I came across an old purse at the back of a dusty drawer and, along with several 5,000TL coins, I found two jeton.  In the days before mobiles, we had an excuse for not calling home. At least an hour had to be set aside for the purpose.  You couldn't just dial the number and chat, you had to book your call at the Post Office. The present Bodrum PTT is in pretty much the same position as the old one and it was usually heaving, quite often with queues spilling out of the door. Once you got to the desk, you'd hand over the number for the operator to dial and then wait until told which phone booth to go to. A good handful of jetons then had to be fed into the slot as you talked; not easy as they are grooved and will only go in one way. Any attempt to do this was doomed to failure unless completely sober. Quite often, after all the jetons had all disappeared, the call was abruptly cut off.
Home phones were also in short supply. It took over a year on the waiting list before there was any hope of being connected up. In fact, phone lines became a commodity sold on the open market. There was always someone in a hurry for a line who was willing to pay several times the face value. Which probably explains why, on return to Bodrum after twelve years, we found we had four lines in our name until our hasty trip to the Telekom office.

Tuesday, 24 January 2012

Oranges are not the only fruit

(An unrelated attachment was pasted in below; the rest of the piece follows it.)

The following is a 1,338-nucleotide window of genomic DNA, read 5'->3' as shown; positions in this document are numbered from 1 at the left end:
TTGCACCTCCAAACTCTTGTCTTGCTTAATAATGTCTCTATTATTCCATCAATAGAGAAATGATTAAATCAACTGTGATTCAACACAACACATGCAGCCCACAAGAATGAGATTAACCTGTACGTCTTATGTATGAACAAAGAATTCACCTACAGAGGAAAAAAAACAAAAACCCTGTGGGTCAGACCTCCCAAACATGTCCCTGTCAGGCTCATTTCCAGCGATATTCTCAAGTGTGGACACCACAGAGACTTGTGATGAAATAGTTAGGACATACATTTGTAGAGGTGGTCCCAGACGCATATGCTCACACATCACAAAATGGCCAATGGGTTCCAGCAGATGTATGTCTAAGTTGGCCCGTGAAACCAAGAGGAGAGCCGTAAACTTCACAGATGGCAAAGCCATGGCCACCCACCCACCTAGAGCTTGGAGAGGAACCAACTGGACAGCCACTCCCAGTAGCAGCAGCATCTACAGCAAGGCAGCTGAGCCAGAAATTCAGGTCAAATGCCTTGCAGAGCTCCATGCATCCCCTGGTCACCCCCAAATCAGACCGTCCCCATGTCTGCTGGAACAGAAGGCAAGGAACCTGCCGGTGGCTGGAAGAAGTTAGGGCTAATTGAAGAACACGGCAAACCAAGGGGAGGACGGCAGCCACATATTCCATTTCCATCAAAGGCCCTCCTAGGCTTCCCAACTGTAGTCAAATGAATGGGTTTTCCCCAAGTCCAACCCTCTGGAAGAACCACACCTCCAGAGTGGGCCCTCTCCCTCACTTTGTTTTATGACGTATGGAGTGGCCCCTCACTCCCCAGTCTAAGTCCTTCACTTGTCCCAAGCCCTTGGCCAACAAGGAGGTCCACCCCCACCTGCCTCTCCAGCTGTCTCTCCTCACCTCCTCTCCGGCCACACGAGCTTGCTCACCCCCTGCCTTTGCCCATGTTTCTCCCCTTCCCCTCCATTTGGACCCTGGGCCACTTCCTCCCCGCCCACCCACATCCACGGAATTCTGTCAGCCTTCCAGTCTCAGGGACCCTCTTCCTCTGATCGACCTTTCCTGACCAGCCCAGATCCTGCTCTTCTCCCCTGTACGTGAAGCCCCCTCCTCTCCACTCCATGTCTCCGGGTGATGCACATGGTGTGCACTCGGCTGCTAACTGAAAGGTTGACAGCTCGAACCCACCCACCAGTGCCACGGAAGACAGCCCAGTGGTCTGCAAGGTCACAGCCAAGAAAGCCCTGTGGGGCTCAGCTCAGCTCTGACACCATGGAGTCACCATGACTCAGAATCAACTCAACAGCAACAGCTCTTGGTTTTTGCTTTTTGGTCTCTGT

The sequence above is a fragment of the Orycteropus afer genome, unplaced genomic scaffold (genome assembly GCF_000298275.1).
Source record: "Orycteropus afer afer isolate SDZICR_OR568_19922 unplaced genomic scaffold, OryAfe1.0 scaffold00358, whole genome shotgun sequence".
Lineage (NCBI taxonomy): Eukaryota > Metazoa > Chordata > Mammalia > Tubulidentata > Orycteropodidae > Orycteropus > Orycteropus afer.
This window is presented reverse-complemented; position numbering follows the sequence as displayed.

In 1983, we were chucked out of our little house in Bodrum, with just 7 days notice as the landlady turned up in our (her) garden with other plans. Reading Jack Scott's brilliant blog and book, perkingthepansies.com I see that rental agreements on the Bodrum peninsula are still as precarious today as they were then.  Our misfortune was that we were homeless a couple of days before Kurban Bayram, the biggest holiday of the year and every hotel, pansiyon and spare room in Bodrum was full. One of the local boat builders took pity on us and said we could rent his house in the middle of Bitez mandarin orchards. The house had three rooms but no electricity, no bathroom and an outside alaturka loo. It also had no direct access. We had to walk from the main road, over a stream and through two gardens, carefully avoiding the 3 meter wide, open well. We agreed the rent at the equivalent of £6 a month as it stood. We spent a romantic candle-lit few days over the Bayram and by the end of the next week had electricity poles up and lights. We spent two years in the house surrounded in spring by citrus blossom; the best scent on earth, and in the winter we kept colds at bay by consuming a month's worth of vitamin C every day. I made loads of marmalade while I lived in Bitez and always spent  hours preparing the oranges. I haven't made it since until this weekend and thanks to the "wonders of the internet" I found a recipe that told me to boil the oranges for a hour first, then de-pulp and cut up the rind. Brilliant idea, it took less than 10 minutes to get the fruit ready.  It was a bit of a let down having to get the turunc (sour oranges) from the market not the tree, but the marmalade tastes just as good as it did 29 years ago.

Sunday, 22 January 2012

Health,Wealth and Happiness